Using Marc Cosentino's and Other Case Interview Frameworks


My first question relates to the utilization of all the various frameworks out there. I'm not sure how familiar you are with Marc Cosentino's and other case interview frameworks out there, but do you have a suggestion on how to incorporate your frameworks with the other tools out there?  I've been thinking about the best way to use your frameworks along with Marc Cosentino's frameworks, in order to get the best from both worlds.

I want to sincerely thank you for all the great material you've provided and your daily emails. Along with the book Case in Point, I've utilized your resources in preparation for my first round interview at one of McKinsey's European offices.

I have been fortunate enough to get in touch with a consultant at the office I'm interviewing with. He has generously offered to help me answer any questions I might have about the first round interview or about the firm in general.

In that regard, I was wondering whether you might have any suggestions in terms of what questions would be useful to ask him to best prepare for round one of interviews?

My Reply:

I'm familiar with Marc Cosentino, but am not that familiar with his materials. All I remember is that his book had a really good section on estimation questions. If I recall, I think he was an advocate of using a lot of frameworks, which I tend to disagree with, as under pressure it is very hard to remember that many things.

When I went through my 60+ case interviews as a candidate, I basically relied on three things: a) profitability framework, b) business situation framework, and c) the custom issue tree (basically making up your own framework).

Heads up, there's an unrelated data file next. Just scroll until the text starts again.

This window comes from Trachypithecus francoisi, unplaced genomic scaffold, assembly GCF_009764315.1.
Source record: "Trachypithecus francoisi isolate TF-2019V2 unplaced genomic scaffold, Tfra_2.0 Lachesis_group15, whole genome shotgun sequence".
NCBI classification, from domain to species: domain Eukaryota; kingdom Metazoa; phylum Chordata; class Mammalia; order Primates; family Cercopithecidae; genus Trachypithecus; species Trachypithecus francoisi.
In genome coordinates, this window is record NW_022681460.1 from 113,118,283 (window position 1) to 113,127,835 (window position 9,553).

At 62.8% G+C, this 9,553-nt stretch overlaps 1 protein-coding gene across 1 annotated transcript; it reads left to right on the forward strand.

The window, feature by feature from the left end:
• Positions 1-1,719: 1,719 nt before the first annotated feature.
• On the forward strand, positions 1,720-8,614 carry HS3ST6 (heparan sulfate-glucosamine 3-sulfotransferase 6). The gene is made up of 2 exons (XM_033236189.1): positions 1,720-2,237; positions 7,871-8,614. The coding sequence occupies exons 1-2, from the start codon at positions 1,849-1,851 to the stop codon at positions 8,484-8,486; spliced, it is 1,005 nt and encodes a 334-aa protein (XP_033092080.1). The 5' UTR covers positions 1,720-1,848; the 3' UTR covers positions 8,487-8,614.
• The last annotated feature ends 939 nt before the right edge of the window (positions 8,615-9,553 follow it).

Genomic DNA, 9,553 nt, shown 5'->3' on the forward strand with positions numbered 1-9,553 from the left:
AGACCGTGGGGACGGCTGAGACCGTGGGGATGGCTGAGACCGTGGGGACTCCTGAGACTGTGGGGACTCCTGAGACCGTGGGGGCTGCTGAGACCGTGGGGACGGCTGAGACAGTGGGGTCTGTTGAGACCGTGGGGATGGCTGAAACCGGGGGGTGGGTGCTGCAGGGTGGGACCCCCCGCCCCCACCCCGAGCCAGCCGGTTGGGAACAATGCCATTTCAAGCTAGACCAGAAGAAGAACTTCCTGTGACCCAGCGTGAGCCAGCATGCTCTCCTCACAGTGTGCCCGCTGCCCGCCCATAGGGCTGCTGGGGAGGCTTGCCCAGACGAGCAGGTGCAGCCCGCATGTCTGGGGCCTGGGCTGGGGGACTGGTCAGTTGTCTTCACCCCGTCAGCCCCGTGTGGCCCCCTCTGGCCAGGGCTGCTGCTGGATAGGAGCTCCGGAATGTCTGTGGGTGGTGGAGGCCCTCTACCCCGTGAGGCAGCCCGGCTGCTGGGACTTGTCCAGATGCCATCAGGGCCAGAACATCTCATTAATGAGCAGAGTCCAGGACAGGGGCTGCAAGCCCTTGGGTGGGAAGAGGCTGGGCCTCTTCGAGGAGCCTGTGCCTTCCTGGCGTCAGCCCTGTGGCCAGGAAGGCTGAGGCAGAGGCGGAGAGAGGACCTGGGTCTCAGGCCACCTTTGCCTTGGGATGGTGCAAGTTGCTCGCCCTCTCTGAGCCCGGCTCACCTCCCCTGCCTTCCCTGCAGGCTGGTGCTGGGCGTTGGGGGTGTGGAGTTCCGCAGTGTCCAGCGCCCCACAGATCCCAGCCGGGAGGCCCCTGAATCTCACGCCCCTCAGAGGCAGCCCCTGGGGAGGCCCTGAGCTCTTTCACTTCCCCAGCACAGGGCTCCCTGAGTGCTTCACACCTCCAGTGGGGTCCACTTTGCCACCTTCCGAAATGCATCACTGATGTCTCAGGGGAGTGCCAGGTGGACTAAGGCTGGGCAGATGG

Better to truly master three "frameworks" than to to be half competent across 15 frameworks. But that's only my opinion.

Based on the emails I receive, I find that a lot of people start the preparation using both resources, but at some point find they are a bit in conflict... and people tend to adopt the simpler approach I use.  (And there is a risk of selection bias here because the people who might have gone the other way would be unlikely to email me... so take it for what its worth).

In terms of your interview "buddy", the question to ask is for the particular office you're interviewing at what to expect in the 1st round. 1st round McKinsey does vary a bit from country to country.  Rounds 2+ tend to be much more consistent.

So the questions to ask, or find out the answers to, is will the 1st round be case only or case + leadership questions. Will the case be interviewer-led, which has a different flow to it than the more traditional interviewee led cases?

Will this round include the McKinsey Problem Solving Test, or was that done before the 1st round (may vary by country).  So basically just figure out what that particular office does for 1st round so there aren't any surprises.

For more information on preparing for your case interview, see my Case Interview Guide.

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1 comment… add one
  • Tim Maguire May 14, 2012, 1:19 am

    This was a fantastic article.

    You addressed the major dilemma I am facing, that of running the two approaches in parallel (Case Interview, Case in Point). Ill complete Case Interview tonight and provide my top choice with a rationale tomorrow.

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